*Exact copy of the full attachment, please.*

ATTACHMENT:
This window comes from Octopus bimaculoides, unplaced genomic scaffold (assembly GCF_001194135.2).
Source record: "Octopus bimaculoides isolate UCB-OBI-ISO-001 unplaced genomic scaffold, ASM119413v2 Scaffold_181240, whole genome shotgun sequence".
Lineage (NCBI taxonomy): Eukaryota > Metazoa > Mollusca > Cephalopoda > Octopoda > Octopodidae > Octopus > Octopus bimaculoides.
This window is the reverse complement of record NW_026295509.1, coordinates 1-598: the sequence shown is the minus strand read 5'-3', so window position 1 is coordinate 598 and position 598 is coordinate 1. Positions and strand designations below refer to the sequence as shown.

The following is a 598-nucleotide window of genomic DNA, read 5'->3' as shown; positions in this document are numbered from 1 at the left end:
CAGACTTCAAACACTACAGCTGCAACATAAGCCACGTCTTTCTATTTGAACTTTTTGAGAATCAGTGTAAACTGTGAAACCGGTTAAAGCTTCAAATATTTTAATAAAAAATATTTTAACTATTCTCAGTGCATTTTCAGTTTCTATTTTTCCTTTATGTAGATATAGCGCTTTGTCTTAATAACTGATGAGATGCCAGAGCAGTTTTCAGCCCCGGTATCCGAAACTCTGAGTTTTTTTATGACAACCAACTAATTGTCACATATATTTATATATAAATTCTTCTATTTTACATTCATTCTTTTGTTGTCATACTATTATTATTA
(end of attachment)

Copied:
This window comes from Octopus bimaculoides, unplaced genomic scaffold (assembly GCF_001194135.2).
Source record: "Octopus bimaculoides isolate UCB-OBI-ISO-001 unplaced genomic scaffold, ASM119413v2 Scaffold_181240, whole genome shotgun sequence".
Lineage (NCBI taxonomy): Eukaryota > Metazoa > Mollusca > Cephalopoda > Octopoda > Octopodidae > Octopus > Octopus bimaculoides.
This window is the reverse complement of record NW_026295509.1, coordinates 1-598: the sequence shown is the minus strand read 5'-3', so window position 1 is coordinate 598 and position 598 is coordinate 1. Positions and strand designations below refer to the sequence as shown.

The following is a 598-nucleotide window of genomic DNA, read 5'->3' as shown; positions in this document are numbered from 1 at the left end:
CAGACTTCAAACACTACAGCTGCAACATAAGCCACGTCTTTCTATTTGAACTTTTTGAGAATCAGTGTAAACTGTGAAACCGGTTAAAGCTTCAAATATTTTAATAAAAAATATTTTAACTATTCTCAGTGCATTTTCAGTTTCTATTTTTCCTTTATGTAGATATAGCGCTTTGTCTTAATAACTGATGAGATGCCAGAGCAGTTTTCAGCCCCGGTATCCGAAACTCTGAGTTTTTTTATGACAACCAACTAATTGTCACATATATTTATATATAAATTCTTCTATTTTACATTCATTCTTTTGTTGTCATACTATTATTATTA